Smuggler Catcher recounts the author’s 48 years working for U.S. Customs and Border Protection. The story chronicles the growth of the agency from 1963 to 2011, offers an insider’s look at the agency’s daily activities, and relates successful drug busts, covert operations, agent misbehavior and corruption. It also details the Yugoslavian-born author’s rise in the Bureau, his struggle to overcome workplace prejudice and agency politics, and his receiving the coveted Commissioner’s Award.
The most enjoyable part of this book involves the author’s recollections of smuggling attempts by others. There are snakes in suitcases, money in shoes, drugs in body cavities and naked women wearing fur coats. The procedures noted for catching smugglers are intricate and fascinating, as are the slices of real life, such as agents misbehaving in Juarez, Mexico, and a certain burlesque queen in Baltimore.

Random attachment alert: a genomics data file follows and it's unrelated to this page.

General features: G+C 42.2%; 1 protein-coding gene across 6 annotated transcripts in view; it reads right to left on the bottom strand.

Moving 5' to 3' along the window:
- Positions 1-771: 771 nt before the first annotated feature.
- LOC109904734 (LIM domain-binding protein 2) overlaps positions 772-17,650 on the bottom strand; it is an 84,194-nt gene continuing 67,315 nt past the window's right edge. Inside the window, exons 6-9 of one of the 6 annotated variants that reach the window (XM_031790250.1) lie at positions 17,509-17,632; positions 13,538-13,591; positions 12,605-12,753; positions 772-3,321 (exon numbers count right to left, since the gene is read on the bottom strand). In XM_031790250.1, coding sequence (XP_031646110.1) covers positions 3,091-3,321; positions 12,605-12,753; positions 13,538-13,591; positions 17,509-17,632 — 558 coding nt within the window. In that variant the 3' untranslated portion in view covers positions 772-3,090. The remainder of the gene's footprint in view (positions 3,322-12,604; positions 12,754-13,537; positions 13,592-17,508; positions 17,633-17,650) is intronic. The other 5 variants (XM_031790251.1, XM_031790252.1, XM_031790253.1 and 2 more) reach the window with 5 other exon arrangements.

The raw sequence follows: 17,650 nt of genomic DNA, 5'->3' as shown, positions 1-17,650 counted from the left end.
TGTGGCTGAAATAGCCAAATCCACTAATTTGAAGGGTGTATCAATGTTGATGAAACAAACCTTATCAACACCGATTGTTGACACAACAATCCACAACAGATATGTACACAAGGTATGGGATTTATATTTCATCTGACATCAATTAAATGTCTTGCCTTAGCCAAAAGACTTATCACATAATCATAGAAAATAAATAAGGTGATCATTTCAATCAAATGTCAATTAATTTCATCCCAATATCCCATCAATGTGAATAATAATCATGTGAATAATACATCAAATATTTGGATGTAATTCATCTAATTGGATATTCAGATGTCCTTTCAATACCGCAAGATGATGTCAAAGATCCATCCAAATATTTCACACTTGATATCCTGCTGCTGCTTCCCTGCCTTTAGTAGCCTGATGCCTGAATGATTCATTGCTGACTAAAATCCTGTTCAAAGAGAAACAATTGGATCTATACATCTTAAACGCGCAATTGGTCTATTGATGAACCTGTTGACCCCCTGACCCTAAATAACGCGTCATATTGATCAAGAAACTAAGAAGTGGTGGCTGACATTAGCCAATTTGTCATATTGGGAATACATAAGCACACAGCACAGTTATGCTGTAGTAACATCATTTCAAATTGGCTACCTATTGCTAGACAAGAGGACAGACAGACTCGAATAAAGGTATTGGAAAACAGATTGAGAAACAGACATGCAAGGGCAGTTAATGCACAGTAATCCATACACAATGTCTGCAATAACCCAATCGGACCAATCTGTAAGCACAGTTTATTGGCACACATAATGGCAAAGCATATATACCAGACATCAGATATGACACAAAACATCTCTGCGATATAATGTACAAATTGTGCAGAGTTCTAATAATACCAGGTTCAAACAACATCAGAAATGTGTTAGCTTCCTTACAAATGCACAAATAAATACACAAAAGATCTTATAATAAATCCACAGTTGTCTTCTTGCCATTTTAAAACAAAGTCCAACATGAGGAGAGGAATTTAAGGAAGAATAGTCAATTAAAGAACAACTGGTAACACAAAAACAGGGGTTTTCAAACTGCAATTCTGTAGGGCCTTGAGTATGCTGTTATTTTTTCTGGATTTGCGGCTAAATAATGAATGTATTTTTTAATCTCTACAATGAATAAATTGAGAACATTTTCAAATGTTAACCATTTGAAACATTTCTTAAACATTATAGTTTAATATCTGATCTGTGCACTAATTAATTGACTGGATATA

It is a great disappointment, then, that these fascinating tidbits are overwhelmed by minutiae and extraneous details. Despite the enticing subject matter, the narrative is basically a dry recitation of daily agency life. The story is told in a basic timeline with a plodding narrative and almost no dialogue. There is very little description, making it difficult to visualize the action and connect with the author; for example: “…the wife, overly excited, threw herself on the floor, faking a heart attack. Then the husband did the same. An ambulance was called.” The reader would benefit from seeing the wife and husband thrash about, scream invectives and so on, but alas, that does not happen.
With such wonderful material at hand, the narrative had great promise, but the textbook retelling of this life story ultimately doesn’t deliver. Readers interested in the precise daily workings of the Bureau and its history will find this an informative read. Casual readers looking for a rip-roaring customs story will regretfully set the book aside.
Also available in hardcover.